The Moral Foundations of Politics
Ian Shapiro, Sterling Professor of Political Science and Henry R Luce Director of the MacMillan Center for International and Area Studies Ian Shapiro
Yale University Press, 2003 - Philosophy - 289 pages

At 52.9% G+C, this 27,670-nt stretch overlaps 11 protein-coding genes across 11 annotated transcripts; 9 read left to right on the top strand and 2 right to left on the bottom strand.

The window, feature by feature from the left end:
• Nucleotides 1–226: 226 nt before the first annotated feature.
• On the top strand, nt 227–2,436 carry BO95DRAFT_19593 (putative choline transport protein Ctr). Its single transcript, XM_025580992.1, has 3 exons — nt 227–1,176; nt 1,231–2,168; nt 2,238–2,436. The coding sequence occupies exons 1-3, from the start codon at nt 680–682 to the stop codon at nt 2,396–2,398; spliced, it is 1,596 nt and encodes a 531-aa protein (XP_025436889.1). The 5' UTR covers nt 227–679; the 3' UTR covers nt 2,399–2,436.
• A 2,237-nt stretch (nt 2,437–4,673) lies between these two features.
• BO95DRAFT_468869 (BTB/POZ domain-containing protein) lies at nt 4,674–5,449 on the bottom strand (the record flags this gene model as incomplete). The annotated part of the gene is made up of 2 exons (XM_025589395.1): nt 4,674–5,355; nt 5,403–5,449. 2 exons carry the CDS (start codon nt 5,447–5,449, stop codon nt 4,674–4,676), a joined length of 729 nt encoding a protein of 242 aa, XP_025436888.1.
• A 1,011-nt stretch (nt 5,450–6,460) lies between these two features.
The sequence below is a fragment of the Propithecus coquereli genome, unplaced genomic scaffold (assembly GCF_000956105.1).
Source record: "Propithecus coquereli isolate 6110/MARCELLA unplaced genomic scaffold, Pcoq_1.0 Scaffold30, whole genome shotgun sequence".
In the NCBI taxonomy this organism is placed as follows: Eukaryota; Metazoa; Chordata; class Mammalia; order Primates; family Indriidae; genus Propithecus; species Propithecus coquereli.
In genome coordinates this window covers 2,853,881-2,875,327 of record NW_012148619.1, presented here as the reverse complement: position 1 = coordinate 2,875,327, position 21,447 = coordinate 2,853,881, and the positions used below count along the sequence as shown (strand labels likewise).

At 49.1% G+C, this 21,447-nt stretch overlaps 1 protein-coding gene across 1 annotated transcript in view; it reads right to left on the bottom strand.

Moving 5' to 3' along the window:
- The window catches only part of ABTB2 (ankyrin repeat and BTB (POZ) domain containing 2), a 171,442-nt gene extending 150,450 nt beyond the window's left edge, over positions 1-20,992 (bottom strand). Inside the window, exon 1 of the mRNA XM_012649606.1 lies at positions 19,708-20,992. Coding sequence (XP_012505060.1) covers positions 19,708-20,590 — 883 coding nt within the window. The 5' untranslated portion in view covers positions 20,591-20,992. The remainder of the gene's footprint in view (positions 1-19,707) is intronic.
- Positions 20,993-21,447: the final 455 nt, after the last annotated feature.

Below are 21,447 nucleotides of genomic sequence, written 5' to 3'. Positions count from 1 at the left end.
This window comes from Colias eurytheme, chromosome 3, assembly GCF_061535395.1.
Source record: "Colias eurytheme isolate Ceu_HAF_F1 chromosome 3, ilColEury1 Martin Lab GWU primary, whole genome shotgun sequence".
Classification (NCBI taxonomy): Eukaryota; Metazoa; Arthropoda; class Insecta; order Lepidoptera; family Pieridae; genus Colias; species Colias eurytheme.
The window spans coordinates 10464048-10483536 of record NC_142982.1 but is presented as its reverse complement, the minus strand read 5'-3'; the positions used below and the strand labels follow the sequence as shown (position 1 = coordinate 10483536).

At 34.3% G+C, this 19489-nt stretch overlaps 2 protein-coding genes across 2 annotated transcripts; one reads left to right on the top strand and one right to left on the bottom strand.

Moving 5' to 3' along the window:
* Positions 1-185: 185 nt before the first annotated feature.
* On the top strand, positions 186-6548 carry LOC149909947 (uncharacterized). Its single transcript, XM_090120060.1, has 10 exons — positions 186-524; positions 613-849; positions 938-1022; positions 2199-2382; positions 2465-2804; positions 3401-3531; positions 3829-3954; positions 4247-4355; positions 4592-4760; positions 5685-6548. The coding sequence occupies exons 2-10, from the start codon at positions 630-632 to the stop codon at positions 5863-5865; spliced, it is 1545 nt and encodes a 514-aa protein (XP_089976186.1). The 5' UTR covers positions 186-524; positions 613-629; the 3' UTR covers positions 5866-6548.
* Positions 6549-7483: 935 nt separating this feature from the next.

When do governments merit our allegiance, and when should they be denied it? In this investigation of this most enduring of political dilemmas, Ian Shapiro discusses the different answers that have been proposed by the major political theorists in the utilitarian, Marxist, and social contract traditions over the past four centuries. Showing how these political philosophies have all been decisively shaped by the core values of the Enlightenment, he demonstrates that each one contains useful insights that survive their failures as comprehensive doctrines and that should inform our thinking about political legitimacy. Shapiro then turns to the democratic tradition. Exploring the main arguments for and against democracy from Plato's time until our own, he argues that democracy offers the best resources for realizing the Enlightenment's promise and managing its internal tensions. As such, democracy supplies the most attractive available basis for political legitimacy.
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